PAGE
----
Monday 22 September 2014

Featured on Noor AlQahtani's blog

I was really flattered to be asked by Noor to answer a few questions about my hand-lettering process for an article on her blog. Noor is a graphic designer and web developer, who is also a keen blogger and lover of typography. I've been working on her food blog's header, and I will be working with her on future projects via her Blog Me Pretty shop. Exciting!!

Check out the interview on her blog, or you can have a read through it below.

1. Name:
Carole Chevalier

2. Blog:
My blog is but to see my portfolio, head to

3. How did you get started in hand lettering?
I started to explore hand-lettering when I was studying Art in college, but at this time, I preferred to focus on photography and illustrations. During my years in a Graphic Design school in France, I was pushed to use my hands more than software to create graphical elements and typography, but a lack of confidence was keeping me from embracing it.

I began to get better at hand-lettering when I started my job in a design agency. It felt a lot more natural for me to pick up some brushes and paint, and start to write whatever I needed to or wanted to. With a bit of practice, I started to really enjoy it and decided to do more hand-lettering outside of work for myself and various clients, and well, here I am!

4. What is your process and what tools do you use?
Before starting anything, I would always put together some moodboards in order to know precisely what style the client is looking for. I use the same process for personal projects as it helps me to focus on an idea I want to explore. I use various brushes, depending on how thick and texturised I would like the lettering to be, and some watercolour paint. It's actually the best part of the process as at this point, nothing is stopping you to do and try whatever you want to. So liberating!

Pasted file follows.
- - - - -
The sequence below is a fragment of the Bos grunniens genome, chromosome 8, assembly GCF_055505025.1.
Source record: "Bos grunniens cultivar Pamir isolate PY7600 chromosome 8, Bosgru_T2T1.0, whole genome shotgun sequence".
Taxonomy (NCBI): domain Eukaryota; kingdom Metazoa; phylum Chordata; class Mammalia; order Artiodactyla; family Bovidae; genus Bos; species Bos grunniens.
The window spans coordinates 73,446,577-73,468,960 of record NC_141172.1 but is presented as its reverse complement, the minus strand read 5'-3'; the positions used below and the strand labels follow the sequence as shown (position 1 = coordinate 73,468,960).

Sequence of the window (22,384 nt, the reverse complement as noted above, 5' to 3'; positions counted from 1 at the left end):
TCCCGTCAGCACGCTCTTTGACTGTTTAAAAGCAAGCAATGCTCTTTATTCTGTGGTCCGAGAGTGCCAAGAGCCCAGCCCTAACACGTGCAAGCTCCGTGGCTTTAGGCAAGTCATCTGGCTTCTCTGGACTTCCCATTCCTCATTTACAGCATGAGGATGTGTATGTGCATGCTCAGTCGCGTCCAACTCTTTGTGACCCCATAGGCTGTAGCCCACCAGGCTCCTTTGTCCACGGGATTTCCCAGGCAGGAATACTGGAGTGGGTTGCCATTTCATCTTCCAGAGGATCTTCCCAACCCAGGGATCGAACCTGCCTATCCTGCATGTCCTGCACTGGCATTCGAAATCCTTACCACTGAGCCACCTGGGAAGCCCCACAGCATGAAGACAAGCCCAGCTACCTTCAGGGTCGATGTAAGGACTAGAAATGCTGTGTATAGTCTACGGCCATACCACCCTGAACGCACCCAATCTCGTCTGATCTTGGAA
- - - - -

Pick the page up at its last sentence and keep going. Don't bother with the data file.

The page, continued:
How much water you're mixing it with is something really important as it will change the texture and the style of your artwork. I always do variations of the same thing to be able to select the composition I prefer. Once scanned, I would quite often mix words and letters from different variations to create the perfect artwork (and I am quite the perfectionist). I can then amend in Photoshop if I need to, or vectorise it in Illustrator to be able to use it on big formats.

As I have a small Wacom tablet, which I sometimes use in Photoshop as it can be quite handy when you have a particular idea in your head and you need a quicker way to get it down. Once you try it, you won't go back to the mouse!

I have to say that from time to time, I like to use a pencil to create the base of a new typographic project and finish it with a ballpoint pen as it gives such a nice feel to a piece of artwork.

5. Do you have any tips for anyone wanting to get started in this field?
I know that you must hear these type of tips all the time, but actually, some of them are definitely true. I have to say that being confident in yourself and the work you produce is one of the most important things you need to start in this field. It will give you the motivation you need to start from scratch like I did.

Another thing, trust your guts (and your tastes). You know what looks good, and what doesn't. When you try and try again and you feel like you're going nowhere, start again, and you'll know when it's right. I know it can be hard, so I usually ask people to give me their opinion so that it helps me figure out what could be changed or improved.

And really, don't put pressure on yourself, just pick up a brush and some paint, and do whatever comes into your head. It doesn't have to be perfect anyway, so feel free to explore your skills and go for it!

6. Are you taking clients and if so how can they hire you?
I'm always excited to work on new projects, so if you would like to work with me, get in touch to discuss your project. Speak to you soon!

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